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Getting the facts on the opioid crisis

Year after year, the opioid epidemic continues to ravage our state. All across Missouri, our communities have lost thousands of neighbors, friends, and loved ones to this public health crisis.

That’s why, at the beginning of last year, I started the largest-ever Congressional investigation into opioid manufacturers and distributors.

I recently released my third report from this investigation—this one specifically examining the flow of opioids into Missouri. The results are stunning.

I found that the top three opioid distributors in America—McKesson, AmerisourceBergen, and Cardinal Health—together shipped 1.6 billion dosage units of opioid products to Missouri between 2012 and 2017. That’s 260 pills for every man, woman, and child in Missouri.

Under federal law, distribution companies are supposed to take a look at these opioid shipments, compare them to ordering patterns, and catch any suspicious orders where these numbers don’t match up—and the Drug Enforcement Administration is supposed to hold these companies accountable.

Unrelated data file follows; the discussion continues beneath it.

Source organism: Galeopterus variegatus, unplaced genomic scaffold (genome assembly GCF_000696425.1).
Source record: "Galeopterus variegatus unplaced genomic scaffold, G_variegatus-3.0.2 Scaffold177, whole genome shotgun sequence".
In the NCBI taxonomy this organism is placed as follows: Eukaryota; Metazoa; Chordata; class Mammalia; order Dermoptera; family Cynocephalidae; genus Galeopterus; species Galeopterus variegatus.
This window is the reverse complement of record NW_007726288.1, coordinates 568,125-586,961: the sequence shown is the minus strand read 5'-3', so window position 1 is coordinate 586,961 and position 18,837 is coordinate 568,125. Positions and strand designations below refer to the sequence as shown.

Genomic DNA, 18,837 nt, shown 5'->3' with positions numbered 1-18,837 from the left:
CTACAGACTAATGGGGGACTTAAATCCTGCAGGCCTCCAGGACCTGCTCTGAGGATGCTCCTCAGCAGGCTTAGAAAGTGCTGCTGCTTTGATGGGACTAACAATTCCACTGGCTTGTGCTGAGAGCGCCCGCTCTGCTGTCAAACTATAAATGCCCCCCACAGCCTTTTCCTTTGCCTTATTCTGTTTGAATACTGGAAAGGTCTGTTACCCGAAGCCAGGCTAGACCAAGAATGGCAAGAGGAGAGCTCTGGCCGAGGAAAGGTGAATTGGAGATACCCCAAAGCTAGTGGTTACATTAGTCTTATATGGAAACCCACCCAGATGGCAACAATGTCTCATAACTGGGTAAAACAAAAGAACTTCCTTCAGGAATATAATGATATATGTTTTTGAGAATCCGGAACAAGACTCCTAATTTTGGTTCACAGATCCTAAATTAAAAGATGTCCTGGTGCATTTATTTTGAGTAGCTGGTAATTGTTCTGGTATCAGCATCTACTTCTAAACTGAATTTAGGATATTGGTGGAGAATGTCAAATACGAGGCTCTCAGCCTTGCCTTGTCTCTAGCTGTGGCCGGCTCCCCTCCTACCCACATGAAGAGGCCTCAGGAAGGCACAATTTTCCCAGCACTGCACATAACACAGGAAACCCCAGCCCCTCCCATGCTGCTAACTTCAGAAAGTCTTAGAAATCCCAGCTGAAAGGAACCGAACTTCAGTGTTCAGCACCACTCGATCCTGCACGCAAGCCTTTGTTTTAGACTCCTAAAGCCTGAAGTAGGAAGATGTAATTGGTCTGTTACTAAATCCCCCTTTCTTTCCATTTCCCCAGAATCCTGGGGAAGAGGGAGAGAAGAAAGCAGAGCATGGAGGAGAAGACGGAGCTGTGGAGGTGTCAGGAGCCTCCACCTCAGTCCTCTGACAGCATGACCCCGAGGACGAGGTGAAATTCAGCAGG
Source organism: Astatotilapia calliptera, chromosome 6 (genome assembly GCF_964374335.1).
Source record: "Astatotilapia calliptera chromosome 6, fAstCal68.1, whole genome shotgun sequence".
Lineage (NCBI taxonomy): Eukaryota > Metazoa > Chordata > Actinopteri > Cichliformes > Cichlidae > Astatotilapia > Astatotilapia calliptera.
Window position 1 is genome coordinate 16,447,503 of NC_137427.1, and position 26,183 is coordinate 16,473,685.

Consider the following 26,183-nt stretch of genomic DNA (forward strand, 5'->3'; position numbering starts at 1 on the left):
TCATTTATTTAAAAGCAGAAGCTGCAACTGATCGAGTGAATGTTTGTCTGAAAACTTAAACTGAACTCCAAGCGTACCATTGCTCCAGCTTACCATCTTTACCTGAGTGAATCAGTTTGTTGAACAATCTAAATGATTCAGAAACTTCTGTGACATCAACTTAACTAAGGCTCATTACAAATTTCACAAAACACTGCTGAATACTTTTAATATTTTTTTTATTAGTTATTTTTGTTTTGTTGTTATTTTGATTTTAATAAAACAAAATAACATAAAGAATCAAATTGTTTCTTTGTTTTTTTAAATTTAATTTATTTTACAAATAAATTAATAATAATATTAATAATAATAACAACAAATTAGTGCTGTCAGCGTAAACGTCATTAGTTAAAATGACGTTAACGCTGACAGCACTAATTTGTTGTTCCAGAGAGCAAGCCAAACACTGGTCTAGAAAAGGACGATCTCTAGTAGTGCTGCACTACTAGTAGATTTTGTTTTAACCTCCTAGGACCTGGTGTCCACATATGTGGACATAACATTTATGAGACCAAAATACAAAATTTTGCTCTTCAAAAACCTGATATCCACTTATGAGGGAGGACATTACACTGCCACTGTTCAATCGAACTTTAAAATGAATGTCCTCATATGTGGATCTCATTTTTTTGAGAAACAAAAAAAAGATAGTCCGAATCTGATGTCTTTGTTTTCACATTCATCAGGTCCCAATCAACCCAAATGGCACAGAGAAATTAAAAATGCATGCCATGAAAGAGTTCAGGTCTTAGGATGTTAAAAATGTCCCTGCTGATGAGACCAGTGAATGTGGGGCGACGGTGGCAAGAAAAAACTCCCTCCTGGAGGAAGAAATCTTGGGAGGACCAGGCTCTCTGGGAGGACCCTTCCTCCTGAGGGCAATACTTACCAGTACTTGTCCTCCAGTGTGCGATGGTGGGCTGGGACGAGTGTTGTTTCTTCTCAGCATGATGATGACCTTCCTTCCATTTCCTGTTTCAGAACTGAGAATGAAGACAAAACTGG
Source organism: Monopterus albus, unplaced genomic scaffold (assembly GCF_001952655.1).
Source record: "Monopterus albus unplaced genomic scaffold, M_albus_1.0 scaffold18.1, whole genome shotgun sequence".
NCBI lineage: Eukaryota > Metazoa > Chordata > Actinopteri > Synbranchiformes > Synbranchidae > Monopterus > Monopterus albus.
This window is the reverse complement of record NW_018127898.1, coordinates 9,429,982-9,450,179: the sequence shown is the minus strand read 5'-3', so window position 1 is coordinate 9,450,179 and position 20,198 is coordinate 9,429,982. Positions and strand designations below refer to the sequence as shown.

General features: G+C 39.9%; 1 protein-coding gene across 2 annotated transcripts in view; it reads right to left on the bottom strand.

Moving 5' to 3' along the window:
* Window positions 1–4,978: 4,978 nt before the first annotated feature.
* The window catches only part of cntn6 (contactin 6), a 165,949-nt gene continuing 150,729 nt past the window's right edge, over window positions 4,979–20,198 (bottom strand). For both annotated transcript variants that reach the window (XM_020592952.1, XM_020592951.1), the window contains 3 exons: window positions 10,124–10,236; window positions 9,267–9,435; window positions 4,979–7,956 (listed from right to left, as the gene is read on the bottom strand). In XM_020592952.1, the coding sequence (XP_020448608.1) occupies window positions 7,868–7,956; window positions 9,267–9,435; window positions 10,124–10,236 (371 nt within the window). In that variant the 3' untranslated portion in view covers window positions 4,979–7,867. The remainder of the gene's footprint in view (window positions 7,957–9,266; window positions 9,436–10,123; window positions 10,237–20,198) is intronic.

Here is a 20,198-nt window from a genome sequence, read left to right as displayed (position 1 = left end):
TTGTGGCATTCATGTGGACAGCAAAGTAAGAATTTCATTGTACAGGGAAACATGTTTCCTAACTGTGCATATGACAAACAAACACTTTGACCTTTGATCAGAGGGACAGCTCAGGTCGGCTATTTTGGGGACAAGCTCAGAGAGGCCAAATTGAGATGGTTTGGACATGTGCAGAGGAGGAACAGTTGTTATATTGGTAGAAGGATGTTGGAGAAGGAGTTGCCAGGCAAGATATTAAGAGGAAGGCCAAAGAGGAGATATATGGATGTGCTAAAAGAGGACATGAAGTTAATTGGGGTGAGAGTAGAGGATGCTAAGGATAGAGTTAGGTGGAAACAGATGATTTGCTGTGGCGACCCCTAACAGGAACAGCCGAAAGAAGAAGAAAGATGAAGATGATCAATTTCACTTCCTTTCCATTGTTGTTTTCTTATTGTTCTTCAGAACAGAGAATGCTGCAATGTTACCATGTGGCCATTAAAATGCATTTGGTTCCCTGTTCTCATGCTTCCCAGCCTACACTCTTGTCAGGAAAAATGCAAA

Opioid orders of unusual size or frequency can be telltale signs that bad actors might be taking pills and putting them on the black market. The Missouri counties with some of the largest numbers of suspicious order reports also had high rates of hospitalization and death due to opioid overdose. That’s not a coincidence.

Even though this suspicious order monitoring is so important, my report found big differences in the reports distribution companies have filed with the government for Missouri opioid orders, and this may be because the Drug Enforcement Administration hasn’t done enough to enforce the law. I’ve already introduced a bill to strengthen this enforcement, so the agency can do more to prevent opioids from getting on the black market.

At the end of the day, there isn’t a silver bullet that’s going to end the opioid crisis. But when I conduct my persistent fact-finding on the opioid epidemic as the top Democrat on the Homeland Security and Governmental Affairs Committee, it takes me back to my days as a prosecutor, when getting all the facts was the first step to getting justice.

I was fighting for Missourians then, and I haven’t stopped fighting for Missourians now, as we face the greatest public health crisis of our lifetimes.

Claire McCaskill

Claire McCaskill

This report was filed July 23, 2018

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